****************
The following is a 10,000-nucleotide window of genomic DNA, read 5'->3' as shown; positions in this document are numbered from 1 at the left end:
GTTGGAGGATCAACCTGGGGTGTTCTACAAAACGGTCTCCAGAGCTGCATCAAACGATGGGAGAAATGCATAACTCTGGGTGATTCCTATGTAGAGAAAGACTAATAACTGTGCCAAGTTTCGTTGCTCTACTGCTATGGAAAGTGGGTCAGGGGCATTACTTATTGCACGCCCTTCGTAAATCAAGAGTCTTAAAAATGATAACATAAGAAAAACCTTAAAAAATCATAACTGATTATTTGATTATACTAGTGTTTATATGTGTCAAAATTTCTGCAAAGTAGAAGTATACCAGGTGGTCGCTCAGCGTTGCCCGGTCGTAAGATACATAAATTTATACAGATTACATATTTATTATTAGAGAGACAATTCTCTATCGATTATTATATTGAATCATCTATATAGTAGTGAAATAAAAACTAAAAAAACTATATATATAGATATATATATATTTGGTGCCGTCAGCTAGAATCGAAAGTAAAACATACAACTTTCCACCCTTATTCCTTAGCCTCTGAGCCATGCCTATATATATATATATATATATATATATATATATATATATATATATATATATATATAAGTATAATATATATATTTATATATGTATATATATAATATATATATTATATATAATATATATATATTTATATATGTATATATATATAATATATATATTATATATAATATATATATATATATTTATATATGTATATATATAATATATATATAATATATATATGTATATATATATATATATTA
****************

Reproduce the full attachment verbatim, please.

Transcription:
The following is a 10,000-nucleotide window of genomic DNA, read 5'->3' as shown; positions in this document are numbered from 1 at the left end:
GTTGGAGGATCAACCTGGGGTGTTCTACAAAACGGTCTCCAGAGCTGCATCAAACGATGGGAGAAATGCATAACTCTGGGTGATTCCTATGTAGAGAAAGACTAATAACTGTGCCAAGTTTCGTTGCTCTACTGCTATGGAAAGTGGGTCAGGGGCATTACTTATTGCACGCCCTTCGTAAATCAAGAGTCTTAAAAATGATAACATAAGAAAAACCTTAAAAAATCATAACTGATTATTTGATTATACTAGTGTTTATATGTGTCAAAATTTCTGCAAAGTAGAAGTATACCAGGTGGTCGCTCAGCGTTGCCCGGTCGTAAGATACATAAATTTATACAGATTACATATTTATTATTAGAGAGACAATTCTCTATCGATTATTATATTGAATCATCTATATAGTAGTGAAATAAAAACTAAAAAAACTATATATATAGATATATATATATTTGGTGCCGTCAGCTAGAATCGAAAGTAAAACATACAACTTTCCACCCTTATTCCTTAGCCTCTGAGCCATGCCTATATATATATATATATATATATATATATATATATATATATATATATATATATATAAGTATAATATATATATTTATATATGTATATATATAATATATATATTATATATAATATATATATATTTATATATGTATATATATATAATATATATATTATATATAATATATATATATATATTTATATATGTATATATATAATATATATATAATATATATATGTATATATATATATATATTA